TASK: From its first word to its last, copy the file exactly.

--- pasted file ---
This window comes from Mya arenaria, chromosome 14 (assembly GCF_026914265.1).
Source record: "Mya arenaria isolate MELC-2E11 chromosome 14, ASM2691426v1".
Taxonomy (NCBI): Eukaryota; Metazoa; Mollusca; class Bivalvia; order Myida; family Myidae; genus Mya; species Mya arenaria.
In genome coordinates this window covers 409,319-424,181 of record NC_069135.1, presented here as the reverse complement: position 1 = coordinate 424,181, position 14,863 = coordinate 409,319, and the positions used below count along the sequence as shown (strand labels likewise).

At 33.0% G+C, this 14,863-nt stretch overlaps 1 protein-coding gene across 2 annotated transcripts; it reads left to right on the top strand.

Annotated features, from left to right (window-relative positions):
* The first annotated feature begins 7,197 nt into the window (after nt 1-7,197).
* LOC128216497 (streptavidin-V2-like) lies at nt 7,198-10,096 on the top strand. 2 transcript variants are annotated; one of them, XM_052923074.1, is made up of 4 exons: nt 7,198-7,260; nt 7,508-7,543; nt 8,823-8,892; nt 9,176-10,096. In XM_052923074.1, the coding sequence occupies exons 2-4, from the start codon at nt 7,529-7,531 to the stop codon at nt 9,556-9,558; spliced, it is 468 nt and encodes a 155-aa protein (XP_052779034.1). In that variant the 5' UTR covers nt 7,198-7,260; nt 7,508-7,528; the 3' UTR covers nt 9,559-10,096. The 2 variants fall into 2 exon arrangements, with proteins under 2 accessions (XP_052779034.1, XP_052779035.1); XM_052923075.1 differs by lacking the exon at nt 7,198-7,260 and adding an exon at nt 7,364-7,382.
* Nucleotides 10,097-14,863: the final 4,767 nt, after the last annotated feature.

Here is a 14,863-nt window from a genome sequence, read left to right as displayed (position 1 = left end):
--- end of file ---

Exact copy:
This window comes from Mya arenaria, chromosome 14 (assembly GCF_026914265.1).
Source record: "Mya arenaria isolate MELC-2E11 chromosome 14, ASM2691426v1".
Taxonomy (NCBI): Eukaryota; Metazoa; Mollusca; class Bivalvia; order Myida; family Myidae; genus Mya; species Mya arenaria.
In genome coordinates this window covers 409,319-424,181 of record NC_069135.1, presented here as the reverse complement: position 1 = coordinate 424,181, position 14,863 = coordinate 409,319, and the positions used below count along the sequence as shown (strand labels likewise).

At 33.0% G+C, this 14,863-nt stretch overlaps 1 protein-coding gene across 2 annotated transcripts; it reads left to right on the top strand.

Annotated features, from left to right (window-relative positions):
* The first annotated feature begins 7,197 nt into the window (after nt 1-7,197).
* LOC128216497 (streptavidin-V2-like) lies at nt 7,198-10,096 on the top strand. 2 transcript variants are annotated; one of them, XM_052923074.1, is made up of 4 exons: nt 7,198-7,260; nt 7,508-7,543; nt 8,823-8,892; nt 9,176-10,096. In XM_052923074.1, the coding sequence occupies exons 2-4, from the start codon at nt 7,529-7,531 to the stop codon at nt 9,556-9,558; spliced, it is 468 nt and encodes a 155-aa protein (XP_052779034.1). In that variant the 5' UTR covers nt 7,198-7,260; nt 7,508-7,528; the 3' UTR covers nt 9,559-10,096. The 2 variants fall into 2 exon arrangements, with proteins under 2 accessions (XP_052779034.1, XP_052779035.1); XM_052923075.1 differs by lacking the exon at nt 7,198-7,260 and adding an exon at nt 7,364-7,382.
* Nucleotides 10,097-14,863: the final 4,767 nt, after the last annotated feature.

Here is a 14,863-nt window from a genome sequence, read left to right as displayed (position 1 = left end):